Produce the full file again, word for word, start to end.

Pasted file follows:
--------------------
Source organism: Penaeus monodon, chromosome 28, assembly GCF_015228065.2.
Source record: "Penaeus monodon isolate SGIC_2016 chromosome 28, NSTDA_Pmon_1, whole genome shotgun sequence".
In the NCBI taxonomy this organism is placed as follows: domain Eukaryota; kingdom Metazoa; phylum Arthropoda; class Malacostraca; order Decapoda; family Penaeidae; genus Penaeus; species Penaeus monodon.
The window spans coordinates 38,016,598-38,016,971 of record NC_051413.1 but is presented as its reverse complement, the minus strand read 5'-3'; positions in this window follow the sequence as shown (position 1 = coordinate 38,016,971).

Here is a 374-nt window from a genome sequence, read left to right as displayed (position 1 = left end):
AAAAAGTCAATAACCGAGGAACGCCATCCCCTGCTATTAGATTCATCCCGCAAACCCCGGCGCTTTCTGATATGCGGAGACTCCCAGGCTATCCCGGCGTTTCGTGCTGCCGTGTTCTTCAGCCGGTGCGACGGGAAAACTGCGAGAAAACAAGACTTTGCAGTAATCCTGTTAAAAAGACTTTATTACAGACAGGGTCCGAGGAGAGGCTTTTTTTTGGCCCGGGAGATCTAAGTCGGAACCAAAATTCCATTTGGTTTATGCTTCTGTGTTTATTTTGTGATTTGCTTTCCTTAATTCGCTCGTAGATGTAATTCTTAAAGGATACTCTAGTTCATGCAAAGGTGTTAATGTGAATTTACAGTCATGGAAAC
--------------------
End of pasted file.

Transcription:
Source organism: Penaeus monodon, chromosome 28, assembly GCF_015228065.2.
Source record: "Penaeus monodon isolate SGIC_2016 chromosome 28, NSTDA_Pmon_1, whole genome shotgun sequence".
In the NCBI taxonomy this organism is placed as follows: domain Eukaryota; kingdom Metazoa; phylum Arthropoda; class Malacostraca; order Decapoda; family Penaeidae; genus Penaeus; species Penaeus monodon.
The window spans coordinates 38,016,598-38,016,971 of record NC_051413.1 but is presented as its reverse complement, the minus strand read 5'-3'; positions in this window follow the sequence as shown (position 1 = coordinate 38,016,971).

Here is a 374-nt window from a genome sequence, read left to right as displayed (position 1 = left end):
AAAAAGTCAATAACCGAGGAACGCCATCCCCTGCTATTAGATTCATCCCGCAAACCCCGGCGCTTTCTGATATGCGGAGACTCCCAGGCTATCCCGGCGTTTCGTGCTGCCGTGTTCTTCAGCCGGTGCGACGGGAAAACTGCGAGAAAACAAGACTTTGCAGTAATCCTGTTAAAAAGACTTTATTACAGACAGGGTCCGAGGAGAGGCTTTTTTTTGGCCCGGGAGATCTAAGTCGGAACCAAAATTCCATTTGGTTTATGCTTCTGTGTTTATTTTGTGATTTGCTTTCCTTAATTCGCTCGTAGATGTAATTCTTAAAGGATACTCTAGTTCATGCAAAGGTGTTAATGTGAATTTACAGTCATGGAAAC